Project team:

Client: Albi Town Council, Albi/F
Architects: Dominique Perrault Architecture, Paris/F
Local architect: Christian Astruc Architects, Gaillac/F
Lighting design: Gaëlle Lauriot-Prévost
Lighting engineering: Jean-Paul Lamoureux
Structural engineering: VP Green
Mechanical engineering: Etco
Auditorium design: Changement à vue
Acoustics: Jean-Paul Lamoureux

Products applied:


22. May 2015

Transparency is a question of the light

Text: Alison Ritter
Photos: Vincent Boutin, Georges Fessy

The Grand Théâtre in the mediaeval city of Albi/F is already transforming the texture of the city as well as its cultural influence. Visually, the building is as dramatic as what goes on inside it. Located on the outskirts of the historic centre, it stands proud as an outstanding architectural symbol, designed and equipped to house and promote performing arts and the creativity they are born from. Nevertheless, its presence and its lighting are modest and human-scale, allowing this unique addition to the mediaeval city to blend in comfortably.

Albi, a small town in the south of France, is a Unesco World Heritage Site and birthplace of Toulouse Lautrec. Its origins date as far back as the Bronze Age (3000 to 600 BC). Integrating a new building required intricate planning and consideration of the sensitive historic setting. The urban planning of the area incorporates the Place de l’Amitié entre les Peuples, where the theatre is located, as well as Place Lapérouse with its gardens and a new water feature designed by artist Jeppe Hein. The Grand Théâtre is central to the “Cordeliers Project”, which aims to provide the city with a new cultural centre. Besides the stunning new theatre with a large auditorium to seat 900 plus an experimental space to seat 250 plus administration and logistic areas, foyers and a restaurant, the cultural complex includes a cinema complex with eight screening rooms and an underground car park. The cultural complex is built around the Grand Théâtre, which is accessible via a series of public spaces which punctuate a pedestrian route from the cathedral to the Rochegude Park. Different key buildings have been identified as forming part of the cultural complex: the preserved Athanor cinema building, for example, has been modified to create the entrance to the new cinema complex. The entrance forms the visible part of an iceberg, offering a large lobby and eventually shops and a café at square level and the screening rooms below ground. This allows the exterior public space to remain open and available for urban activity. The theatre is a compact volume, which allows it to fit well into its urban surroundings. The façade that opens onto the square is fully glazed like a big window towards the city.[…]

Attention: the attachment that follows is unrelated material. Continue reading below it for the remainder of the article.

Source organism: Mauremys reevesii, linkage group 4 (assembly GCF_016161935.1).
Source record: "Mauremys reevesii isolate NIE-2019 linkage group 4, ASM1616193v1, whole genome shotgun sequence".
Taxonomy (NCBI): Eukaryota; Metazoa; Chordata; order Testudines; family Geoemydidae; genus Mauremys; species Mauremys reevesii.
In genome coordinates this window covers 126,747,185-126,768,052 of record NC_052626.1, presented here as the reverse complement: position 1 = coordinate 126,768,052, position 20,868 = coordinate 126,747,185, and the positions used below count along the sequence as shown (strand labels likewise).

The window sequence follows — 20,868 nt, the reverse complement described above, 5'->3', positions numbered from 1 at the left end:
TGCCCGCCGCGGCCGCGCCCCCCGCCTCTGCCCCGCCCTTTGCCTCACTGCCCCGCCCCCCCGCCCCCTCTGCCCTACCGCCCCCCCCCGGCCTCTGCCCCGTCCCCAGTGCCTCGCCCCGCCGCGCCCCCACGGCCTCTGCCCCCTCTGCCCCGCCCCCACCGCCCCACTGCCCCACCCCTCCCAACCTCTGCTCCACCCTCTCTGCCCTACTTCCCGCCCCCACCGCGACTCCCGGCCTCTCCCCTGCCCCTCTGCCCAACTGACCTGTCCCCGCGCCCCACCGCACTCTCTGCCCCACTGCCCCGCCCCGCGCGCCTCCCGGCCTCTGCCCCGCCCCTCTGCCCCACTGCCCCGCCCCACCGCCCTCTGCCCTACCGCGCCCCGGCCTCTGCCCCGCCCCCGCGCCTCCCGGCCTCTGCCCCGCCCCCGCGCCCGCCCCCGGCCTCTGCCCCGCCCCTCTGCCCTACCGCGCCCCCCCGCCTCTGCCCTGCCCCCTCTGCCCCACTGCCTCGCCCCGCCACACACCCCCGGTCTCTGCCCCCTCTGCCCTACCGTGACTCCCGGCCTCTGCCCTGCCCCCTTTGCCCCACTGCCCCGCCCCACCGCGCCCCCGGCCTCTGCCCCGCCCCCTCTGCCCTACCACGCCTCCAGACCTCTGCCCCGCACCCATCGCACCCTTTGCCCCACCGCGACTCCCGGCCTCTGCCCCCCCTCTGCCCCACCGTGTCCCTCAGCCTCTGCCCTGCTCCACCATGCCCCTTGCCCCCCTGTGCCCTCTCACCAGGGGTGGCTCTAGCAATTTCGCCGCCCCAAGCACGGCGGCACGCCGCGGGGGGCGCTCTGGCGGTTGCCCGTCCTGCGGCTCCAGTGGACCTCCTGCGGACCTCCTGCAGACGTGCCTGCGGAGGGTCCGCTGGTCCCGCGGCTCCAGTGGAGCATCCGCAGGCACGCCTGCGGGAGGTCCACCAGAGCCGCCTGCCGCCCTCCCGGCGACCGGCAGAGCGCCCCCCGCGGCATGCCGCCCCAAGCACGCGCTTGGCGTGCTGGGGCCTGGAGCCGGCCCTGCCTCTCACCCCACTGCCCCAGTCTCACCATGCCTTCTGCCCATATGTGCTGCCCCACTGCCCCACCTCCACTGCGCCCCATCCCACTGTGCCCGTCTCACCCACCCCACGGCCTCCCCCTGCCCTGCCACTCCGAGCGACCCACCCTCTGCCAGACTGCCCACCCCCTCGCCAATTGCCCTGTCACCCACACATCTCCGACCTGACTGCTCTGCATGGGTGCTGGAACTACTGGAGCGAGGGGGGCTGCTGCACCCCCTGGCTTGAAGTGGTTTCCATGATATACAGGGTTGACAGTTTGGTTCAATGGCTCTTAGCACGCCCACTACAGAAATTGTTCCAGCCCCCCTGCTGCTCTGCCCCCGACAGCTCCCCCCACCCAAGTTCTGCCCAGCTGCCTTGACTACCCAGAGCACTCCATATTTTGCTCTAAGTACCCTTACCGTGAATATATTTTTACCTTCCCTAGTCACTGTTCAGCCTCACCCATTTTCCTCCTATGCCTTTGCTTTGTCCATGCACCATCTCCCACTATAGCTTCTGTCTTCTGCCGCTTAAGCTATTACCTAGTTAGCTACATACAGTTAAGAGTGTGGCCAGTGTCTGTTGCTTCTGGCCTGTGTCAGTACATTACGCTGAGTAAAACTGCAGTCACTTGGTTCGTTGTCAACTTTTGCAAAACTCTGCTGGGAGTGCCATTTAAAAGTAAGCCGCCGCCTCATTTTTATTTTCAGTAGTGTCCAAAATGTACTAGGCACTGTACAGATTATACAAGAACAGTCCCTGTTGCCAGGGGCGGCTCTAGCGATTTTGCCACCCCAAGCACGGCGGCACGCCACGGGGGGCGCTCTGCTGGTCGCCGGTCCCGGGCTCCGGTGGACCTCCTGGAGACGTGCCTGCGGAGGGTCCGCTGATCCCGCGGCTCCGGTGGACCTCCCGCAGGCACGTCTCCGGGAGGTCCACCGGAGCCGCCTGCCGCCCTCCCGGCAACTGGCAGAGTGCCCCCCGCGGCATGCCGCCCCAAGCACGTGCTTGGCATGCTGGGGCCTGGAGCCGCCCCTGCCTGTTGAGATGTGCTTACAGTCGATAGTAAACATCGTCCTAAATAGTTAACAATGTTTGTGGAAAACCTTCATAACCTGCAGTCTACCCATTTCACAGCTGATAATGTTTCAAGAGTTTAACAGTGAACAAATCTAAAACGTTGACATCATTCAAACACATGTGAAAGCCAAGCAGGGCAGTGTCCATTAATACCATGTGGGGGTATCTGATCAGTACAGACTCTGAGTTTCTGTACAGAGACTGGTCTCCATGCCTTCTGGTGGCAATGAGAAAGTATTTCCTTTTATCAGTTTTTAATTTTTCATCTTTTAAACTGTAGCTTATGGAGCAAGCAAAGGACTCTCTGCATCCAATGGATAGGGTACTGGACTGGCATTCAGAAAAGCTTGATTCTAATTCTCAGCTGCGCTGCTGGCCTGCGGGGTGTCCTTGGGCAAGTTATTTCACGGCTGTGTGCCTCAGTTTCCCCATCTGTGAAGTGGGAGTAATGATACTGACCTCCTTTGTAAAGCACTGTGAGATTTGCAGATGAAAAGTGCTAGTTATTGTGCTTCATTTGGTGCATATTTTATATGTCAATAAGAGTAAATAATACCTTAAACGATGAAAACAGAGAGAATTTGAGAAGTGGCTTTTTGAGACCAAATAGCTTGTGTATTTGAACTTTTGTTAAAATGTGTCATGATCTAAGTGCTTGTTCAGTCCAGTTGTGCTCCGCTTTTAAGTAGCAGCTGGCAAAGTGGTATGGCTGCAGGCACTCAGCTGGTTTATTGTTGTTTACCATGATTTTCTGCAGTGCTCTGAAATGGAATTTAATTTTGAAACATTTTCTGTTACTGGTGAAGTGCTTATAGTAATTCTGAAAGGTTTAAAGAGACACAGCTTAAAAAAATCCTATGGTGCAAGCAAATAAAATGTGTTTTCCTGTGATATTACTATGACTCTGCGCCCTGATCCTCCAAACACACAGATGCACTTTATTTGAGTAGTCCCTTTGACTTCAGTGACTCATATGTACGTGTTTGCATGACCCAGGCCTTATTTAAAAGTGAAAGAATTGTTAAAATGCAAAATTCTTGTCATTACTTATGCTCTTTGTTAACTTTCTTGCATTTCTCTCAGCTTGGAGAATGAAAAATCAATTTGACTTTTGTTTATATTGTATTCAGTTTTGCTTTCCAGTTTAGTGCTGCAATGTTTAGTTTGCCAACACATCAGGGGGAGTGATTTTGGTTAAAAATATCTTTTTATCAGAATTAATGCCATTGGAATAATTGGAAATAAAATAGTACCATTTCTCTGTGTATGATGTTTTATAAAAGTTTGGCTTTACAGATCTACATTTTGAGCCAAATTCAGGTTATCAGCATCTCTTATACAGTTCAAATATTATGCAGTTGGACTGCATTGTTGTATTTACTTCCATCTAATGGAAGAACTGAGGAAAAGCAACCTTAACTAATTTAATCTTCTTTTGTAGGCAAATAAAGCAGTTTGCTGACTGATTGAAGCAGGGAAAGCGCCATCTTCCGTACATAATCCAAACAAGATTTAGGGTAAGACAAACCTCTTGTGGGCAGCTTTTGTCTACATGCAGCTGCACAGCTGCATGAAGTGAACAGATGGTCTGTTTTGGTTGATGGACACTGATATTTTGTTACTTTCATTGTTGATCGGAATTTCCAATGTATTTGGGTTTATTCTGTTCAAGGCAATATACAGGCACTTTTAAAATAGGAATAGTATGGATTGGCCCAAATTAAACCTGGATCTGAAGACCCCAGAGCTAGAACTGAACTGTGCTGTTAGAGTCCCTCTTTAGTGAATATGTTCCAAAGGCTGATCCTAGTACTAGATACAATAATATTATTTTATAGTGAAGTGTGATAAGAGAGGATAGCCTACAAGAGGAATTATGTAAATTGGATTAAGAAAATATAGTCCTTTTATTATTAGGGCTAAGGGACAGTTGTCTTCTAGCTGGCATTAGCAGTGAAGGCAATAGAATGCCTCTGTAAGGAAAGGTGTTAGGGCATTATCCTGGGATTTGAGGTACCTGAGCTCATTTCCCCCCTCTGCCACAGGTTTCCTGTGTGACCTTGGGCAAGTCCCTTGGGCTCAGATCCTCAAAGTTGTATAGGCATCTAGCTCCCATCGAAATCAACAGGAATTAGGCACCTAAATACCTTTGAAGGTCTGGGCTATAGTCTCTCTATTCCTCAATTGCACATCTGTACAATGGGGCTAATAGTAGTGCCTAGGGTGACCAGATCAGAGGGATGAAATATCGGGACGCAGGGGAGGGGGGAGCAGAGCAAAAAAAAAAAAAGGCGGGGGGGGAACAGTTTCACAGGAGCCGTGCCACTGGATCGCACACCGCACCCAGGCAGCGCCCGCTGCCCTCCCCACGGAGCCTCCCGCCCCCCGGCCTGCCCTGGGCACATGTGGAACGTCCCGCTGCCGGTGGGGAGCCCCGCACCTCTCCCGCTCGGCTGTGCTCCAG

The full version of the article can be found in PLD No. 97

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